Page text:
Tett Centre & Boys & Girls Club team up for unique youth arts program

Mandy Marciniak

Kingston Heritage | February 21, 2017

News - Grafitti art, installation art and screen-printing aren’t things typically associated with youth arts programs, but in the Kaboom! Arts After School program at the Tett Centre, they are just the beginning.

The program originally launched as a pilot at the Tett in the spring of 2016 and now, because of its success and thanks to a grant from the Ontario 150 fund, it is gearing up for another season.

“The program runs in partnership with the Boys and Girls Club and it really seeks to empower youth through the arts,” explained Artistic Director of the program Mat Poirier. “They will decide the work that we are doing here week- to-week and what direction they want it to go in.”

The program, designed for youth ages 13-18, also offers youth an opportunity to work with and learn from artists who live and work in Kingston.

“They will be here as guides and mentors for the participants and they will also show them the opportunities that are available in terms of jobs and careers in the arts,” said Poirier.

During the programs first session on Feb. 15, local artist Barb Danielewski led the group and she was looking forward to hearing what they had to say.

“Today we really just want to hear what they think and get an understanding of what they want to explore in the coming weeks,” she said. “We don’t want to bring in an artist to do watercolour painting when they want graffiti art, so this is really an introductory session to see what they want.”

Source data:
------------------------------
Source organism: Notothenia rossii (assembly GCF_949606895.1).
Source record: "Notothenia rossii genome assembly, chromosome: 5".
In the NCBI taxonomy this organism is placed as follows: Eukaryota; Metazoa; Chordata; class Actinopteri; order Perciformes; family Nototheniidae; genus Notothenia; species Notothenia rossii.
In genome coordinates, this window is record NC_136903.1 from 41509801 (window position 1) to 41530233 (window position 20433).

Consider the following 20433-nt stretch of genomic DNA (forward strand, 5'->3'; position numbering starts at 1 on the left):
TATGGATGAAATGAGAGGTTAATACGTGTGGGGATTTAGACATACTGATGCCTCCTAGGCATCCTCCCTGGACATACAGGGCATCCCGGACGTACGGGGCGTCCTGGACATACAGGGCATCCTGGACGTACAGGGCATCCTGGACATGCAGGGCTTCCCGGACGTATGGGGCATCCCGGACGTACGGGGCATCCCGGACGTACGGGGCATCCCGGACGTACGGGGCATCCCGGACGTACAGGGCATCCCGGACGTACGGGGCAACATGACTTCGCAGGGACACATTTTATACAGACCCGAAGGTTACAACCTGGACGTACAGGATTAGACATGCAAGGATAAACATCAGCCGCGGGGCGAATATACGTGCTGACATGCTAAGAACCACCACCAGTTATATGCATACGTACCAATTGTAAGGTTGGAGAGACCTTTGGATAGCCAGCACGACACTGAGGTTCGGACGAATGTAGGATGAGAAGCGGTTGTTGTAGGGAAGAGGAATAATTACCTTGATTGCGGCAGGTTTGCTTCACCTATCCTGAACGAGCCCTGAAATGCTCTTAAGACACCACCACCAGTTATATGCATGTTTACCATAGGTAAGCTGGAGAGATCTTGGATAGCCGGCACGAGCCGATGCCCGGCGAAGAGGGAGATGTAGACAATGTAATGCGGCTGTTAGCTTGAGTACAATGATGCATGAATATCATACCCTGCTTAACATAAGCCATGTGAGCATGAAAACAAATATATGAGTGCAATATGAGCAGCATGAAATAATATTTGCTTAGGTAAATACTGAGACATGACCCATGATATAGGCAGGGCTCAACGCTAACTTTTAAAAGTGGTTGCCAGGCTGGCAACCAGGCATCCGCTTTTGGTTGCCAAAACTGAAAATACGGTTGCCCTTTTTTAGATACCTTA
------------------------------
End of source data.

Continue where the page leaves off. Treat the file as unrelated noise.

For Danielewski, art focuses on three main ingredients: the tools that artists use; the themes they want to explore and the questions they want to ask; and the audience they hope to reach.

Participants in the Kaboom! Arts After School program at the Tett Centre on Feb. 15

Youth artists Dallas Macphail (left) and Nathaniel Moore 'Leave their mark' during the Kaboom! Arts After School program at the Tett Centre on Feb. 15. 

“We want to get an idea what the three ingredients are for the youth here and then bring it together just like a recipe and create the program with them,” she said. “It will also help Mat decide which artists to invite based on what the youth want.”

Young artist Nathaniel Moore, who also participated in the pilot project of Kaboom, hopes to get as much as he can out of the program.

“I learned about a lot of different art forms that I hadn’t explored or appreciated in the past,” he said. “It was an overall good experience and the atmosphere is really welcoming and you get to express yourself in ways you may not have the opportunity to otherwise, so I am looking forward to more of that.”

This time around, Kaboom will focus on creating works that will be showcased in the fall of 2017 and will also express Kingston in relation to Canada’s 150th birthday.

“What that showcase is we don’t know yet,” said Poirier. “It will really be up to the youth and what they produce and how things progress with them. It is exciting to see what they come up with.”

Mandy Marciniak is a reporter for the Kingston Heritage and Frontenac Gazette. She can be reached at mmarciniak@metroland.com . Follow her on Twitter and Facebook.